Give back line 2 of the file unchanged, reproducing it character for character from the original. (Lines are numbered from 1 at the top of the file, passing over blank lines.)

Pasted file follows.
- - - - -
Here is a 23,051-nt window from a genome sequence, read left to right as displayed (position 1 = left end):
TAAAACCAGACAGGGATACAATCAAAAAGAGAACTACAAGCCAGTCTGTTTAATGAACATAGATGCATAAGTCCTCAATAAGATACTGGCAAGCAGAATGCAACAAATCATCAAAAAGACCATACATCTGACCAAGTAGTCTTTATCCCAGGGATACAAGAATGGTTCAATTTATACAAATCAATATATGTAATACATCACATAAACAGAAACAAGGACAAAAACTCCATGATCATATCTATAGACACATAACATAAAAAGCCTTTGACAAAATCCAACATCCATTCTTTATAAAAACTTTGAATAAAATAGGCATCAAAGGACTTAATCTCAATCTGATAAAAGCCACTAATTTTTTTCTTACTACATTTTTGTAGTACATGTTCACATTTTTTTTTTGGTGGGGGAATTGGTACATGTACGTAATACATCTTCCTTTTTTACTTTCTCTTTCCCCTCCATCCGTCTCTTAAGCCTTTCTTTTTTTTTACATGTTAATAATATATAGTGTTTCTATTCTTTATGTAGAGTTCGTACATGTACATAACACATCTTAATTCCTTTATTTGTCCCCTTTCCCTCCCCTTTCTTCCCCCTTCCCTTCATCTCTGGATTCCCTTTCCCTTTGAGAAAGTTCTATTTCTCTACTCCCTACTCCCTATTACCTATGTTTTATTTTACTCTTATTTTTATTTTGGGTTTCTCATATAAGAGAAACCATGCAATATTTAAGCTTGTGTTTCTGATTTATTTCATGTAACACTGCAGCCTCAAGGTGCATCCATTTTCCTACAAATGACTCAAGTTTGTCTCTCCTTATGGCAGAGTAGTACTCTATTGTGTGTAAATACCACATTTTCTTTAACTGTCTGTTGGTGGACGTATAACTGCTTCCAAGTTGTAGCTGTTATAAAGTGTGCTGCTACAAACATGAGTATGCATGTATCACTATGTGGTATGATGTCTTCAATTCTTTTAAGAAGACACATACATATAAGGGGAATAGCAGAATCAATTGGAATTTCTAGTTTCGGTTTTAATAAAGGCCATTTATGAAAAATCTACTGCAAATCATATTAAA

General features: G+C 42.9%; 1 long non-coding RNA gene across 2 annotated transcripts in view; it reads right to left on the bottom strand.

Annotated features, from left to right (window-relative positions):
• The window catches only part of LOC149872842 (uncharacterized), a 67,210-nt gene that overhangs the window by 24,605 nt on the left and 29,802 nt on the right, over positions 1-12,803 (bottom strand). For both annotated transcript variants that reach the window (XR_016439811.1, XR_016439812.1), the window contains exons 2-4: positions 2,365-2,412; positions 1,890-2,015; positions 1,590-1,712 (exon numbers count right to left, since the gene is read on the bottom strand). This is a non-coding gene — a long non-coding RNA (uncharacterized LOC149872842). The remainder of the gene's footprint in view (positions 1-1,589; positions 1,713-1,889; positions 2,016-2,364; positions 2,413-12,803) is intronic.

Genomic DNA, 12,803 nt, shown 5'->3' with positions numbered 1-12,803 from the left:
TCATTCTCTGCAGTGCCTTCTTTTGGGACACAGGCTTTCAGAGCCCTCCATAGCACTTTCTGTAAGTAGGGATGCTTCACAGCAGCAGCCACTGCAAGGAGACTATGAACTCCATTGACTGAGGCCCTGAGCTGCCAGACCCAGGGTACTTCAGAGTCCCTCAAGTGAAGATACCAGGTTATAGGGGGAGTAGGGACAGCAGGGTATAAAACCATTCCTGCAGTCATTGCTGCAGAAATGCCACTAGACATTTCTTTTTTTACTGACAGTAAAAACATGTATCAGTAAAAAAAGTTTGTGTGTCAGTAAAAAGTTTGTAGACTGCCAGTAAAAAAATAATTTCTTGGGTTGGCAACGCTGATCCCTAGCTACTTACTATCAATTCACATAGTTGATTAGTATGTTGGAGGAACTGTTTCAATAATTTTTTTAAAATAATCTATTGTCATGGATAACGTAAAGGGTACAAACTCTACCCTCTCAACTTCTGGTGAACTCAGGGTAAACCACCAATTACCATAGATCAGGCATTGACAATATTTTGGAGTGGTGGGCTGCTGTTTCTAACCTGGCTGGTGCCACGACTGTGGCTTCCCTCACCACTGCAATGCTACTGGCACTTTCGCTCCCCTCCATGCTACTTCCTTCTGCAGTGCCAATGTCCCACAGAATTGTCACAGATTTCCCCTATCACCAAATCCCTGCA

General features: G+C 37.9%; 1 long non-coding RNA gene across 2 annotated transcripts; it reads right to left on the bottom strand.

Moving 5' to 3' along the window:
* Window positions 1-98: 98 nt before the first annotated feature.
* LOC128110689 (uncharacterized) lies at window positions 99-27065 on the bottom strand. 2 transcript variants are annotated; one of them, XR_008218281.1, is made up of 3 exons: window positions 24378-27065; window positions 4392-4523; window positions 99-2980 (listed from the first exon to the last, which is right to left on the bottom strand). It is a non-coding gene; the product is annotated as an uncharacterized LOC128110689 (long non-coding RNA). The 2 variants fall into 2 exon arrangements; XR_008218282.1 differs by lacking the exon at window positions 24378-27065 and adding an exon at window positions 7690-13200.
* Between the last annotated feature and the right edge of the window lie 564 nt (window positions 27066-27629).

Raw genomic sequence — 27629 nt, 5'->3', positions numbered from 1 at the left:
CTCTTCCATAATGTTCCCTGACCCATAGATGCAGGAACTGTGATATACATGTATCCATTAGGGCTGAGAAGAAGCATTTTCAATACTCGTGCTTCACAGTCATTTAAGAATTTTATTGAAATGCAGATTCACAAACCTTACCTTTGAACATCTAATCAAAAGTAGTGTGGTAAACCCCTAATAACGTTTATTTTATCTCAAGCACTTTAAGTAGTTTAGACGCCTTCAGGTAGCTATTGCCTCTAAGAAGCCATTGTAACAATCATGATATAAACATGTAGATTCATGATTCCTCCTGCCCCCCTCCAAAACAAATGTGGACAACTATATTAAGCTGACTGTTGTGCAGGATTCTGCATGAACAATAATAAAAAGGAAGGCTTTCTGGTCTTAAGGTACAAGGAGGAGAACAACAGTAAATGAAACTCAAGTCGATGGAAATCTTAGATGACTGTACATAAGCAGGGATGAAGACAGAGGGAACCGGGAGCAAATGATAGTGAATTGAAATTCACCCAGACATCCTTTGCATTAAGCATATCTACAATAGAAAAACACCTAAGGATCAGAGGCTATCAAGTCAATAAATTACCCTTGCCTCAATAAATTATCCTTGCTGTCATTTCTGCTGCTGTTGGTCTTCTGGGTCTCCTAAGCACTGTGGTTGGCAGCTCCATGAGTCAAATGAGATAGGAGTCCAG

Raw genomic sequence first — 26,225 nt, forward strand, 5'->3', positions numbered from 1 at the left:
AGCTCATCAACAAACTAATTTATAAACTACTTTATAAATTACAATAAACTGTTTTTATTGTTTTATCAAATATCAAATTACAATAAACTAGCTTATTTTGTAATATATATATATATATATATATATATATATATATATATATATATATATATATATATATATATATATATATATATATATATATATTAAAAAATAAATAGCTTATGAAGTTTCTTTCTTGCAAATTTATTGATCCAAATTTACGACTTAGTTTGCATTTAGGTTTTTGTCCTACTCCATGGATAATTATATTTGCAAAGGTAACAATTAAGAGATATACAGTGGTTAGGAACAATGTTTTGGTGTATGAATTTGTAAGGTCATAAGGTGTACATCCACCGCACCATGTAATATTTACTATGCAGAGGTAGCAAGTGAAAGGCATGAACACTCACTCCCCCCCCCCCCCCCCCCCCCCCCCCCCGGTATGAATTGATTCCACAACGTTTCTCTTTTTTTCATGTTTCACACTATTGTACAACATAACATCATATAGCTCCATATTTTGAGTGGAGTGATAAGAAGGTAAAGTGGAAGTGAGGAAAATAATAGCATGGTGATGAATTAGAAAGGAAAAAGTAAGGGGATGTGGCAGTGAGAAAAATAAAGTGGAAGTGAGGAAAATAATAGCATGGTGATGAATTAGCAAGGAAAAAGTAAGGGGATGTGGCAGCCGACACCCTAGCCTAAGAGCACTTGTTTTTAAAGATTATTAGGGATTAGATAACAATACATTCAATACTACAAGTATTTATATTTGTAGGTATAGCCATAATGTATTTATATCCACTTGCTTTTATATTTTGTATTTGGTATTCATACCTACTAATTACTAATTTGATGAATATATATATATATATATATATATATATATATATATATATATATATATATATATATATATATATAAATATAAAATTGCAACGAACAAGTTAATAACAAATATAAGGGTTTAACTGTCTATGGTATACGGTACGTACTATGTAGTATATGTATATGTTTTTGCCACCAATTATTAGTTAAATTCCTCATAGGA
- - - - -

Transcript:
TAAAACCAGACAGGGATACAATCAAAAAGAGAACTACAAGCCAGTCTGTTTAATGAACATAGATGCATAAGTCCTCAATAAGATACTGGCAAGCAGAATGCAACAAATCATCAAAAAGACCATACATCTGACCAAGTAGTCTTTATCCCAGGGATACAAGAATGGTTCAATTTATACAAATCAATATATGTAATACATCACATAAACAGAAACAAGGACAAAAACTCCATGATCATATCTATAGACACATAACATAAAAAGCCTTTGACAAAATCCAACATCCATTCTTTATAAAAACTTTGAATAAAATAGGCATCAAAGGACTTAATCTCAATCTGATAAAAGCCACTAATTTTTTTCTTACTACATTTTTGTAGTACATGTTCACATTTTTTTTTTGGTGGGGGAATTGGTACATGTACGTAATACATCTTCCTTTTTTACTTTCTCTTTCCCCTCCATCCGTCTCTTAAGCCTTTCTTTTTTTTTACATGTTAATAATATATAGTGTTTCTATTCTTTATGTAGAGTTCGTACATGTACATAACACATCTTAATTCCTTTATTTGTCCCCTTTCCCTCCCCTTTCTTCCCCCTTCCCTTCATCTCTGGATTCCCTTTCCCTTTGAGAAAGTTCTATTTCTCTACTCCCTACTCCCTATTACCTATGTTTTATTTTACTCTTATTTTTATTTTGGGTTTCTCATATAAGAGAAACCATGCAATATTTAAGCTTGTGTTTCTGATTTATTTCATGTAACACTGCAGCCTCAAGGTGCATCCATTTTCCTACAAATGACTCAAGTTTGTCTCTCCTTATGGCAGAGTAGTACTCTATTGTGTGTAAATACCACATTTTCTTTAACTGTCTGTTGGTGGACGTATAACTGCTTCCAAGTTGTAGCTGTTATAAAGTGTGCTGCTACAAACATGAGTATGCATGTATCACTATGTGGTATGATGTCTTCAATTCTTTTAAGAAGACACATACATATAAGGGGAATAGCAGAATCAATTGGAATTTCTAGTTTCGGTTTTAATAAAGGCCATTTATGAAAAATCTACTGCAAATCATATTAAA